Cleaning Concrete Countertops
June 17, 2014
As with any other type of stain, stains on your concrete countertop should be removed as soon as possible. The longer a stain is left untended, the further it can migrate into the concrete, making removal increasingly difficult.
Generally, a bit of water and a mild dishwashing soap will take care of most stains. We recommend applying the mixture with a spray bottle set for misting. Spraying water under pressure may push the stain deeper into the concrete.
For more difficult stains, a poultice mixture made up of fine powder and a solvent can be used to draw out the stain from the concrete surface. While any number of ingredients can be used, we recommend using flour and a few tablespoons of hydrogen peroxide. The consistency you are looking for should be similar to peanut butter. Let the paste sit for a full 24 hours in order to give the mixture adequate time to bring the stain to the surface. Once dry, wipe away the mixture and scrub the stain.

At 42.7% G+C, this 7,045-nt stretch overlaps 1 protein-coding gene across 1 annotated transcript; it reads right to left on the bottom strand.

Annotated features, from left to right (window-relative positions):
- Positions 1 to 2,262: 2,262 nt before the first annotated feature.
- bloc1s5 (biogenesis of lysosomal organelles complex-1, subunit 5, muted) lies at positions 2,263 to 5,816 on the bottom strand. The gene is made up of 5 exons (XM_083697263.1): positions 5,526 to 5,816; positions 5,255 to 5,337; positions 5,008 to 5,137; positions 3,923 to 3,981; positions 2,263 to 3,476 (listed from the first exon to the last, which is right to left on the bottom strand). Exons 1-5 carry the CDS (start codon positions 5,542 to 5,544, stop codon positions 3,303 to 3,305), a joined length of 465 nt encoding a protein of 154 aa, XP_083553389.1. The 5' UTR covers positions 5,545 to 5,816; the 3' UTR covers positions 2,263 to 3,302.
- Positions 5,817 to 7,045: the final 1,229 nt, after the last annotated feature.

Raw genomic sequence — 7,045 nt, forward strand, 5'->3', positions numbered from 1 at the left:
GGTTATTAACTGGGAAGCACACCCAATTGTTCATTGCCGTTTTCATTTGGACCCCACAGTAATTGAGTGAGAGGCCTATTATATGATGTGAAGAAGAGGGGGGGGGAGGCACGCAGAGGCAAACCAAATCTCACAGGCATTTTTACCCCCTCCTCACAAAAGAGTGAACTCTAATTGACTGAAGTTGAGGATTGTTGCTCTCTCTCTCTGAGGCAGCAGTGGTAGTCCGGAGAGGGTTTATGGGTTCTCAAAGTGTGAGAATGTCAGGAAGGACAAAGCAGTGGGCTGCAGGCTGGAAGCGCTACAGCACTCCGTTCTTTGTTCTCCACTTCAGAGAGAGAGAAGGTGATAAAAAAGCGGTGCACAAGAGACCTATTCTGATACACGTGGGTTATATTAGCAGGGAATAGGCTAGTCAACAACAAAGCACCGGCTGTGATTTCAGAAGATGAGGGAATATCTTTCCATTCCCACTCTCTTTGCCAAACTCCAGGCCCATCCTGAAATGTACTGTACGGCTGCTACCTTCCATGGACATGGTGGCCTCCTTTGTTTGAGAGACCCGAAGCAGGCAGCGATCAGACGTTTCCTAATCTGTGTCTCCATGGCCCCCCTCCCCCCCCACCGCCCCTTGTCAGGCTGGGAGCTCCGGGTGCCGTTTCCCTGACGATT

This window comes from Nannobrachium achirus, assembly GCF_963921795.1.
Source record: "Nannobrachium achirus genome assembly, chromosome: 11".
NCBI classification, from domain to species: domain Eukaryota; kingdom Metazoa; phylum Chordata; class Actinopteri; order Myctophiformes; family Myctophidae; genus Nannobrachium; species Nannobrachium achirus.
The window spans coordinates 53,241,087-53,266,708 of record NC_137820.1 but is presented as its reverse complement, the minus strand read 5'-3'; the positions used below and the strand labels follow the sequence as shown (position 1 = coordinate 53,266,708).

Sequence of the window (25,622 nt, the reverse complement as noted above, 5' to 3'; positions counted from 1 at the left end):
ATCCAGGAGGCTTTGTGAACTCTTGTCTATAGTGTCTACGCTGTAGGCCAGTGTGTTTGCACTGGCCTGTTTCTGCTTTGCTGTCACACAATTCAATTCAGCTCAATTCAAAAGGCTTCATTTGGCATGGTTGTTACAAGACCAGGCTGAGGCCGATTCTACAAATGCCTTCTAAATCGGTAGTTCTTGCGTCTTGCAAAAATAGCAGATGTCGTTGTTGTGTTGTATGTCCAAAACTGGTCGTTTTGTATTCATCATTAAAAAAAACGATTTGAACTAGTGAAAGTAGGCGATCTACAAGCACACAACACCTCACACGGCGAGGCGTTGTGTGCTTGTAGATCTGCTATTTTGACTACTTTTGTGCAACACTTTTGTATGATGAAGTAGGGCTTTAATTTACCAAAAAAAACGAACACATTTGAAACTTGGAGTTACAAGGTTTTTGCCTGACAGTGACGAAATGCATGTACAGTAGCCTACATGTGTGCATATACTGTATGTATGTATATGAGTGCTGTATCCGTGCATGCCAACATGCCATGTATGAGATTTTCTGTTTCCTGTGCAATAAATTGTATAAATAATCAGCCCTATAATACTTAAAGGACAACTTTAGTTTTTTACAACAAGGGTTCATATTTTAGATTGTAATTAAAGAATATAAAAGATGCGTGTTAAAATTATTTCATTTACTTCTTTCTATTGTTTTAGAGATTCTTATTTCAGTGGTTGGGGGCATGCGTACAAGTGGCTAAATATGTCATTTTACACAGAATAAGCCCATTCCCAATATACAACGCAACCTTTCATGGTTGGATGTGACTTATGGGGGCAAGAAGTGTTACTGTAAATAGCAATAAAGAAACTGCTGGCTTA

Etching created by acidic liquids like lemon or orange juice can be removed with a fine-grit sandpaper. If the countertop was previously sealed, the surface should be resealed with the original sealer according to the manufacturer’s instructions. If your countertop arrived unsealed, you may want to consider purchasing a countertop sealer to prevent future staining or etching.
Concrete countertops can be found in Barkman’s Outdoor Kitchen Kits. When cleaning a countertop installed by a manufacturer other than Barkman, it is recommended that you consult their own product literature for further cleaning tips.